When we left the hospital with our first-born son, I recall seeing a
look of panic in my husband’s eyes when the nurse handed him the baby
carrier. We had previously taken about a half hour to secure the baby in
it, checking and double checking that we had every strap and buckle in
place. However, the thought of actually driving away with that precious,
vulnerable package in it was more than either of us had prepared ourselves for. I remember driving at a very slow speed with our flashers on. Three years later our first set of twins were tied in beside their older brother who took his job very seriously. He sat between them in the car on the way home, and poked them now and then to ensure that they were still alive.
Although we were hesitant to give our lad a baby to hold, he proved
to be cautious and competent. He was also the best help a mother could
have.The twins, for their part, were even better entertainment for their
older brother than TV. He was fascinated with every moving part of them.
One day, after watching a couple of chubby little arms swinging through
the air, he demanded:
“Why do babies wear elastics on their wrists?”
When, three years later the second set of twins arrived, Greg, looking
a bit frazzled, brought the other three to the hospital for a visit. They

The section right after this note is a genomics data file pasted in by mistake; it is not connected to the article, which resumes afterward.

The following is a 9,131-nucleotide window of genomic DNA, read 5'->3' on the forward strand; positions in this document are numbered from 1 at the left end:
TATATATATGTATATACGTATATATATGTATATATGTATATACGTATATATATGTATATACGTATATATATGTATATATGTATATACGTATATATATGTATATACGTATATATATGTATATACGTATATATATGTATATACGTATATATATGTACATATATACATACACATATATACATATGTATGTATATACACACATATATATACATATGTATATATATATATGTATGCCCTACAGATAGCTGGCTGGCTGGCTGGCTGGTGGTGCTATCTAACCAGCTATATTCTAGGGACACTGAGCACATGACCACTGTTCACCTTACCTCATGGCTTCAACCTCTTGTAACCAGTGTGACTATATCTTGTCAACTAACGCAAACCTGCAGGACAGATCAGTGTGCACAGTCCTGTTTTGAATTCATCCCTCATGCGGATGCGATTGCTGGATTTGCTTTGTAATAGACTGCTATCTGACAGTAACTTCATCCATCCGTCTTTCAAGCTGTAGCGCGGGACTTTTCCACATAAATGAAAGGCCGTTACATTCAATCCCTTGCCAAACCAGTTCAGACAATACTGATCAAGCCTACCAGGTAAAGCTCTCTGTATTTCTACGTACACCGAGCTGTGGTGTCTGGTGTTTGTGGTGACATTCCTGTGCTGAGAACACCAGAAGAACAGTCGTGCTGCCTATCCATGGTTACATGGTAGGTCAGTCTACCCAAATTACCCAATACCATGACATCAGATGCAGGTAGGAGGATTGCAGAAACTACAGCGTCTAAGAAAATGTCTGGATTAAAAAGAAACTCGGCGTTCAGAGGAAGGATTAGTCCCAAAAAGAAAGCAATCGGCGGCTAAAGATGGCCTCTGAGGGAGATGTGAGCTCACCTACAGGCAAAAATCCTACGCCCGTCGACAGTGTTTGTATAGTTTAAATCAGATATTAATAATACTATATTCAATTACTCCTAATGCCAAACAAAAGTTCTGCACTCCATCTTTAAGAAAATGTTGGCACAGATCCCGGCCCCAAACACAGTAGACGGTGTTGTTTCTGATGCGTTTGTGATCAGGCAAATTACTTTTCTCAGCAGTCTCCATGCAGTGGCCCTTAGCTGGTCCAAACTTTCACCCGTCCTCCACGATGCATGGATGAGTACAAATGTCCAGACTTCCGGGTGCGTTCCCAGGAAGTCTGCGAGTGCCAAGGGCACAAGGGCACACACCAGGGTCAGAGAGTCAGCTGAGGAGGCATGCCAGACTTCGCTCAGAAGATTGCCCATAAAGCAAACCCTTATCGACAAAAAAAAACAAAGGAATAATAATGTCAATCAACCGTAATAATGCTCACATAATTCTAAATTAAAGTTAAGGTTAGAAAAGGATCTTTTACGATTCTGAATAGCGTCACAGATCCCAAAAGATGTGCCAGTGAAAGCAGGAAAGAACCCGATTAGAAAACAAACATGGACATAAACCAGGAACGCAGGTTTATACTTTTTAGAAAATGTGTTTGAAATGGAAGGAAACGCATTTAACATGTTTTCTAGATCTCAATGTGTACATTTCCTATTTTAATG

were very pleased to find that the new borns had brought them gifts. I suppose it seemed logical, noting mom’s girth-before-birth, that there would also be presents in there along with the babes. The children peered into each little tightly wrapped bundle to have a good look at the two wee boys we’d named Stanley and Eddie.
Unlike many, I loved being in the hospital. What’s not to like?
You’re given three meals a day and snacks whenever you want them,
you can stay in bed and read all day, and well qualified personnel look
after the babies when you’re tired! Though I’d politely asked if I could stay a week, I was given the door after just a couple of days. Greg arrived looking even more shredded, but once we left the hospital doors, he’d perked up considerably and was actually humming as he plunked us all down in the car and whisked us home at a pace far, far different from the one set a mere five years ago.
Upon arrival I could see the three older siblings lined up at the window,
noses pressed to the glass. When we came in the door, there was a scurrying about as Jane and Charles plunked down on the couch, and looked up expectantly. When I bent to give one of the babies to Jane, she held up her hand and said “Who’s this?”
I peaked into the blanket to double check. “Eddie” I said.
“Nope. That’s his,” she said pointing to her twin brother.
Apparently the claims had already been struck.
The ensuing weeks and months – and years – were busy alright, but having two sets of twins does not make one’s life as crazy as one might think, for the first set is fascinated with the second. Each set entertains the other. And their older brother keeps busy with both. The fascination continued as the older siblings took turns checking the progress of the new additions. One day my daughter demanded,
“Why do babies have pink teef?”
The thought of a new tooth took me by surprise, so I bent over